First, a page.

Saintly Thoughts

An Odd Defense of Orthodoxy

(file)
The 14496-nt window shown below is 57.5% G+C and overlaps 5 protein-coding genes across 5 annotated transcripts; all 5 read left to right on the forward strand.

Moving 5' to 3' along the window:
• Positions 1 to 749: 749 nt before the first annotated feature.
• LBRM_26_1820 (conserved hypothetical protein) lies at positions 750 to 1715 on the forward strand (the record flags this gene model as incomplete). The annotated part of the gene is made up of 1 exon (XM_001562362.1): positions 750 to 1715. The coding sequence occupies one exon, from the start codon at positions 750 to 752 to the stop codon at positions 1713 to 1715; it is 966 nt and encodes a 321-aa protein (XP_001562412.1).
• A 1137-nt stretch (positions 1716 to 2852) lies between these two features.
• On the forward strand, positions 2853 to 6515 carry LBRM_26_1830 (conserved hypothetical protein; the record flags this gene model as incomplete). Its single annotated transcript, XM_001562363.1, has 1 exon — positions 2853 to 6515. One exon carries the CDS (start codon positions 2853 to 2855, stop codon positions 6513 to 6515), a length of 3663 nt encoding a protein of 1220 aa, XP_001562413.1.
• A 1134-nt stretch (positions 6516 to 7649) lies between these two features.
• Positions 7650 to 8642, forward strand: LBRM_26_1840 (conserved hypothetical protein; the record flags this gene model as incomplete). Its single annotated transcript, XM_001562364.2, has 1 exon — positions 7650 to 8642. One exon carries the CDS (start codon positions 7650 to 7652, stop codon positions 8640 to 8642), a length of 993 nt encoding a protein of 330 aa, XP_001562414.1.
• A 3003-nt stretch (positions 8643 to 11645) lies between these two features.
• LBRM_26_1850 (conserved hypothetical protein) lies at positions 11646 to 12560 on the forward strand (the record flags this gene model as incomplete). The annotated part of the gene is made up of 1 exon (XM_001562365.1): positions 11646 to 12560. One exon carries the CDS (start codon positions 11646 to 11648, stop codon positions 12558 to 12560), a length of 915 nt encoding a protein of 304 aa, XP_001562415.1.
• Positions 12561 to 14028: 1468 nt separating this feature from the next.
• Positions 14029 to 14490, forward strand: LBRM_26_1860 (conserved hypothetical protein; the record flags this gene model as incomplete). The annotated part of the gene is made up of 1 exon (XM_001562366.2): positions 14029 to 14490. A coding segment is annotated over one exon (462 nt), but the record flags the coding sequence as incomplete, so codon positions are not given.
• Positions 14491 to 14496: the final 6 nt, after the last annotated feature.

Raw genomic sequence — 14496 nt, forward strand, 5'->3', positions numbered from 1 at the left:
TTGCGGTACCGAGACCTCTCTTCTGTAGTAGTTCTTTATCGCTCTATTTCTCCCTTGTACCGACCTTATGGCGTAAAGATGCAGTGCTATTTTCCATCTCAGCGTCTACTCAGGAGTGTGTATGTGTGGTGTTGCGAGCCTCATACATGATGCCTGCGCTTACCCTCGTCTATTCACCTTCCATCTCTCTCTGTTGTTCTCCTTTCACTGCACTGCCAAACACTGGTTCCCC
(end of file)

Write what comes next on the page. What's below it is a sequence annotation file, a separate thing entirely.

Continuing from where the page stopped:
It is no doubt true, as many scholars now claim, that there was no obvious and clear heir to the teaching's of Jesus Christ in the first few centuries before the proto-orthodox became dominant.  Thus the claim made by the orthodox Christians (and while the definition is far more muddled in our own day what with the proliferation of sects, most now existing Christian communities may be seen as in some way descendants of the orthodox, though in that descent some of them have returned to older forms once thought extinguished) that their's was obviously the true interpretation of the faith from the very beginning and that no other form of Christianity had a legitimate claim is likely least from a purely logical point of viewe.  We can't say this for certain, but knowing as we do that the fathers were not above mis-characterizing their opponents in their polemics, it seems a safe assumption that the claims about the historical centrality of what later became orthodoxy to the early church were likely somewhat exaggerated.  I wish to make it clear at this point that I am not herein launching a critique (per se) against orthodoxy--in fact, this might be seen as a defense of orthodoxy.   To my way of thinking, the situation that we find ourselves in now seems far more natural (if more confusing) than the artificial hegemony enjoyed by the Church following her entrenchment as an engine of the pre-medieval Roman state.  The human spirit is a large and varied thing, and Christ Himself (if we take even half the things said about him seriously) suggests multiple reasonable interpretations (and even more unreasonable ones).  If it had been his intention to be clear while he was on earth, surely he would have made sure that those writings left concerning him were not as varied and contradictory as they ended up being, or at the very least would have established an official cannon.  But this was left to men, and men (while often doing very good works) are just as likely to bungle whatever they set their hands to.  Is, then, there any use or purpose to orthodoxy?  Leaving aside rather obvious arguments made from the pragmatic perspective of church authority and human community, I say yes--I stand for orthodoxy specifically because the general course of the orthodox interpretation (while admittedly formed midst the power dynamics springing from the preeminence in money and prestige of the Church in Rome) appears to always strike a middle course between extremes of interpretation (spirit and flesh), and as such plays the role of the Aristotelian Mean.  There is something here that we should ponder, because if this is so, and Christianity is not the result of a logically coherent system but the outgrowth of a system by which small men battled other small men in the realm of politics and life for ascendancy, we need to think very carefully about how pure we wish to be when considering our own criterion of doctrinal purity while yet holding on to the importance of doctrine as such (for that is the middle path).  In an odd way, in looking to God to be the measure of all things, the dialectical process draws our eyes back to human persons--just as a belief in the false ascendancy of humanity draws our eyes back to God (though lest you think me a sophistical dialectician, I will suggest that the former symbol represents a truth greater than the latter).  For, without this dialectical muddle, we would veer either into the realm of pure spirit which is too ethereal for beings such as we, or we would descend to the level of beasts, far lower than what we were meant for.  That is what orthodoxy stands for, the balance the spiritual and the material symbolized and revealed in the incarnation.  There will always be this constant tension, back and forth, within the heart of a religion so long as it has viability, and perhaps that is why sects in and of themselves (even believing as we must that none have approached too closely to orthodoxy, since such does not exist as a Platonic Form to be grasped out in the ether) are not such a bad thing.  I believe more and more that this necessary tension represents the closest thing to truth that may know in this life, but it is so hard for me to conceive and to wish to live in such a world, me who wants nothing more than the hard and fast rule of the obviously good and true to lead me.  That rule does not exist, and orthodoxy veers ever farther from its center the more that it seeks out such a rule.  The God that Is in the heavens is never what we think He will be (though we may have a pretty good idea, at times).  Again and again, if there is one thing that scripture teaches it is that His ways are mysterious and elusive to mankind [I should add to humanity as we are, this is likely a practical inexplicability rather than an inherent ineffability].  We expect, based on those symbols that we think we have come to understand, that we will see the next step in the chain of Being, but we do not.  It's funny, the foundation of the faith is that the faith itself is not built on the foundations of law and predictability, yet we continue to expect it to be, likely because we have built our churches in our own image and not in the true image of the Divine One.  I do not say that such is inherently and evil thing, I cannot imagine that it could be any other way, but we must always be on our guard.  Perhaps the true sign of orthodoxy is not rigidity of belief in a code or creed as such but a continuing willingness and ability to turn in trust yet again to the God who continuously surprises us and gives us the unexpected.  I think it is a grand thing that in this day and age Christians of every stripe (Catholic and Protestant alike) are delving into the heritage of Church History.  One thing we must not do, however, is pine for days which never existed, when the world was simpler and Christ was planted on his throne.  Such a day never was and never will be in this age of man.  Let us not despair, and let us love before we understand; for if we wait to love until we have understanding, then we shall never love.  But let us proceed with great trembling and trepidation, for this freedom and love does not guarantee truth, and what good may come must ofttimes follow great suffering.